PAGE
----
Finally, we discussed the SCC. Receiving the quality premium is very important, especially in times of depressed milk prices. The owner wanted to strive for the monthly premium. We agreed to conduct a milk quality audit and set a time to return.

Making the recommended changes did not require a lot of capital expenditures. Other than the purchase of the silage facer, the recommendations consisted of changes in management and working procedures.

The dairy has benefitted substantially from the TMR audit. Milk production increased approximately 3 pounds per cow per day, generating an additional $29,000 monthly for the herd. Along with the milk increase, total dry matter intake (DMI) decreased by 2.3 pounds per cow.

Feed efficiency improved by 11 percent for another $22,000 per month in savings. Daily DMI fluctuation decreased from 6.07 pounds per head for the previous 45 days to 3.94 pounds per head for the 45 days following the TMR audit. The herd size, days in milk and ration were constant through the changes.

These changes took place during some of summer’s hottest months. Providing a consistent diet with minimal variation is a critical component of superior nutrition for high production. It is as important as having a well-formulated diet.

Milk quality audit

Later on this same dairy, our team conducted a milk quality audit.

The audit led to the recommendation that cows be positioned differently in the stalls by moving the neck rail on the stall backward and adding more sand.

The herd’s milk production increased again by approximately 3.6 lbs of milk to approximately 81 lbs of milk per cow per day.

The SCC decreased more than 22,000 cells per milliliter. The herd now consistently qualifies for the milk quality premium bonus. The bonus added $21,000 of income per month.

The owner had mentioned that managing a large commercial dairy efficiently is a constant battle. I asked if he kept written protocols and procedures for everything on the farm. He indicated most were shared verbally but weren’t in writing.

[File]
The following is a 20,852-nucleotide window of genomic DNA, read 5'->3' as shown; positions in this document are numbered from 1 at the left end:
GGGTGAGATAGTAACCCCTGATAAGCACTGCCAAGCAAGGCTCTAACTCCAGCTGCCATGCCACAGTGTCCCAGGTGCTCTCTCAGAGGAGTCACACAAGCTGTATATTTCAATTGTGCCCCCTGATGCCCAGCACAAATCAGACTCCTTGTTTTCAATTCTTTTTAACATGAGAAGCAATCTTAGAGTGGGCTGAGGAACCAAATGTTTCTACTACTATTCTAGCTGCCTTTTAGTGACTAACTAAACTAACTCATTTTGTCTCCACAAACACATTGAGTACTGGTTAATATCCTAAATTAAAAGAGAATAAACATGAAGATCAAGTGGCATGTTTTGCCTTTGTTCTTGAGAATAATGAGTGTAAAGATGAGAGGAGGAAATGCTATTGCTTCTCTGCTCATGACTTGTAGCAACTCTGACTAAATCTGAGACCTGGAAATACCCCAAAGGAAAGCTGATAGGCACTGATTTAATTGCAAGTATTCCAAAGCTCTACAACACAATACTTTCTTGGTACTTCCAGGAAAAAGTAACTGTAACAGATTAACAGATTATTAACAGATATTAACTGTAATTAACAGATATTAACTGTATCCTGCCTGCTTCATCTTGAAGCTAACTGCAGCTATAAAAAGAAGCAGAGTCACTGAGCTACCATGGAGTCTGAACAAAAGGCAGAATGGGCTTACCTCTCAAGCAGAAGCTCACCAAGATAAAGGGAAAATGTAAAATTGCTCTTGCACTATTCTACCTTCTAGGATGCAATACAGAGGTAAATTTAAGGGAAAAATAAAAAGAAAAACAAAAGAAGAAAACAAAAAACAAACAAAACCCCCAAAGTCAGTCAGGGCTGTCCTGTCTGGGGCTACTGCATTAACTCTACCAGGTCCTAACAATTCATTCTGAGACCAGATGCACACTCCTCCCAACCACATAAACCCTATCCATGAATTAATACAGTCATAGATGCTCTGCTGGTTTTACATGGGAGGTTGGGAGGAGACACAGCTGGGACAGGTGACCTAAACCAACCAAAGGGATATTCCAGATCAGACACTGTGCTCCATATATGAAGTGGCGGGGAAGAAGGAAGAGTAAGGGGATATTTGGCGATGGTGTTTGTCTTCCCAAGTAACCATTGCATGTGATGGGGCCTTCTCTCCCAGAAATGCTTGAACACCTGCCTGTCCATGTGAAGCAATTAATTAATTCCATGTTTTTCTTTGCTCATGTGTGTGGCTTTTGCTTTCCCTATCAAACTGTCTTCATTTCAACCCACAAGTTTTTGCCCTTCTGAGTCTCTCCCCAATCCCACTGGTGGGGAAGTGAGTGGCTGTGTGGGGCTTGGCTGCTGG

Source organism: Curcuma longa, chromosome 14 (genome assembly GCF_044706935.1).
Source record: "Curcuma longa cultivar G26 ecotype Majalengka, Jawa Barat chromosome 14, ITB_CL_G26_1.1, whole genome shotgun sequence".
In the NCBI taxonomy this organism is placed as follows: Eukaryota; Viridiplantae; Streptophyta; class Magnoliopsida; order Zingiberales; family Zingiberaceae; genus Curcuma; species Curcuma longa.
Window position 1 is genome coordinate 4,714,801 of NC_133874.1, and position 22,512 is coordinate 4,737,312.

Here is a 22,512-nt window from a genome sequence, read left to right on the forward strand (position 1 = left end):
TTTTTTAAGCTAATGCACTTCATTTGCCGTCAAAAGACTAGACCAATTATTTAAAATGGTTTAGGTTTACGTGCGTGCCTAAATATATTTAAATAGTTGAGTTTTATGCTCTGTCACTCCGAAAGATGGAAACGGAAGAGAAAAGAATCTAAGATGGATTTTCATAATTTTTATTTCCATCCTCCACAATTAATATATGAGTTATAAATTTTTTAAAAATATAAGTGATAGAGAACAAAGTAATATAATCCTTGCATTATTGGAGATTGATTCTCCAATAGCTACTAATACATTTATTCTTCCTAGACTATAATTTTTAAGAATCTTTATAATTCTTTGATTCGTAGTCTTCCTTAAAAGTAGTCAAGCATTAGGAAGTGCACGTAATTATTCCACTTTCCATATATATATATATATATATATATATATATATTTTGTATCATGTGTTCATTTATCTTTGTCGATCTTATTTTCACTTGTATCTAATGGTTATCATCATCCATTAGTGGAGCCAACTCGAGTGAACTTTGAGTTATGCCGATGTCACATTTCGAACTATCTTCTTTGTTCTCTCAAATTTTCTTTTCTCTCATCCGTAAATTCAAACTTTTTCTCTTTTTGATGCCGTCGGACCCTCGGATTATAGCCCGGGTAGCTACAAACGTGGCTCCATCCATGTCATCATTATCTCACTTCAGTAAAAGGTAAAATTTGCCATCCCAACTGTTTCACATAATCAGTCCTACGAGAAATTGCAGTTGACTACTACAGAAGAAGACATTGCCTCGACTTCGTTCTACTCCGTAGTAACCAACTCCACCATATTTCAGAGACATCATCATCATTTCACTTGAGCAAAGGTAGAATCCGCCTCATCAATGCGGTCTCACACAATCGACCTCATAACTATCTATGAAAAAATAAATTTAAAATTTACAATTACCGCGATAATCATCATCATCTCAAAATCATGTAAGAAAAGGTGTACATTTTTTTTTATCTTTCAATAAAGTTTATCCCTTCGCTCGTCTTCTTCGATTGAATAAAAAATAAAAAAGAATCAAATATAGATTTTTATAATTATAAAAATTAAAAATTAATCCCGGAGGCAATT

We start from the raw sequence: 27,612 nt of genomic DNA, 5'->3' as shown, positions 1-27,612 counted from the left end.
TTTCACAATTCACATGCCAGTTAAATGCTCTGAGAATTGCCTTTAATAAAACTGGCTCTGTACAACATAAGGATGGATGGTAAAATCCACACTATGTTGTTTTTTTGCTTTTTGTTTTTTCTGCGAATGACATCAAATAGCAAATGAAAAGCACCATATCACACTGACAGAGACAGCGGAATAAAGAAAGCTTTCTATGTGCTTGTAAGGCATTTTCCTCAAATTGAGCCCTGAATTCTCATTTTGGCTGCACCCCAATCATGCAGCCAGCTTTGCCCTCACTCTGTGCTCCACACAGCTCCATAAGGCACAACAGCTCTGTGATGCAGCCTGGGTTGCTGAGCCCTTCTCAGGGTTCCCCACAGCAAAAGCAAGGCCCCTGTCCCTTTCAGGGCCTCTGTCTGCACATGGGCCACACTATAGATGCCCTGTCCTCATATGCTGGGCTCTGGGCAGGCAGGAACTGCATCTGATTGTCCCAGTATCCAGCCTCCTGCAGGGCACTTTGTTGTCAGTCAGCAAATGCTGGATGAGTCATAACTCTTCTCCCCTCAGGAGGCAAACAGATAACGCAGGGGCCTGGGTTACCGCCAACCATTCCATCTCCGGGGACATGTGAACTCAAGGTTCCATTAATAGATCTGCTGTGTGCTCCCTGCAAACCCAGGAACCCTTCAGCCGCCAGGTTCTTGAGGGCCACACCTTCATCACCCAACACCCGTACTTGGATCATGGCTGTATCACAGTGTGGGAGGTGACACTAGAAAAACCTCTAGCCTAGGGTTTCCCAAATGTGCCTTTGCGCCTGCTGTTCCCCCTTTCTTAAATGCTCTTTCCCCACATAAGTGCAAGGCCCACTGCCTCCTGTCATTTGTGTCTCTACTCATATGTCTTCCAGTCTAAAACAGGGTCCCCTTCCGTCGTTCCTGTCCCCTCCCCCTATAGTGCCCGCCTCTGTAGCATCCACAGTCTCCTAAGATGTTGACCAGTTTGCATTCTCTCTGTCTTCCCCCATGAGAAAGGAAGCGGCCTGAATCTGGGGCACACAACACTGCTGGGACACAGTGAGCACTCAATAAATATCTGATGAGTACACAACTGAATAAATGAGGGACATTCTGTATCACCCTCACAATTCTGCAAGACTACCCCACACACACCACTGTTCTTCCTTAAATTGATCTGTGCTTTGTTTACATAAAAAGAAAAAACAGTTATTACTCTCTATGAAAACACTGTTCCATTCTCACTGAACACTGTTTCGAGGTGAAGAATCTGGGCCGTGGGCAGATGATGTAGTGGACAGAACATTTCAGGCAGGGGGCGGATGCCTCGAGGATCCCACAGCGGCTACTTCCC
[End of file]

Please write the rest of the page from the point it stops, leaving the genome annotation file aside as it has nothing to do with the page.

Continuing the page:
Our recommendations are that each procedure and protocol should have someone who is accountable for making sure it is observed and followed through on.

In addition, the procedures and protocols need to be written down and discussed with all involved. When they are not in writing, it can be hard to hold someone accountable.

I challenged the management team to establish or review the written procedures for the feeder, maintenance of feeding equipment, maintenance of milking equipment and the milking process – and to sit down with all individuals involved to discuss the importance of the written procedures and protocols.

If problems arise, written procedures and protocols help the manager to narrow the area of focus for the solution.

Because our TMR audit includes a comprehensive look at all areas of the dairy operation, we were able to help the dairy improve ration consistency, decrease SCC and move toward having written procedures and protocols, which will ultimately maximize the operation’s profitability. PD

Greene is a dairy field technical specialist with Diamond V who serves the eastern U.S.

TOP RIGHT: Facing the bunker silo with the loader bucket was creating layers of silage and causing TMR inconsistencies.

MIDDLE RIGHT: One of the screws in the mixer wagon was covered in baleage and was preventing proper mixing of the TMR.

BOTTOM RIGHT: The cows were comfortable in their stalls but had been positioned too far forward. With this now corrected, urine and fecal material no longer accumulate in the back of the stalls. Photos courtesy of David Greene.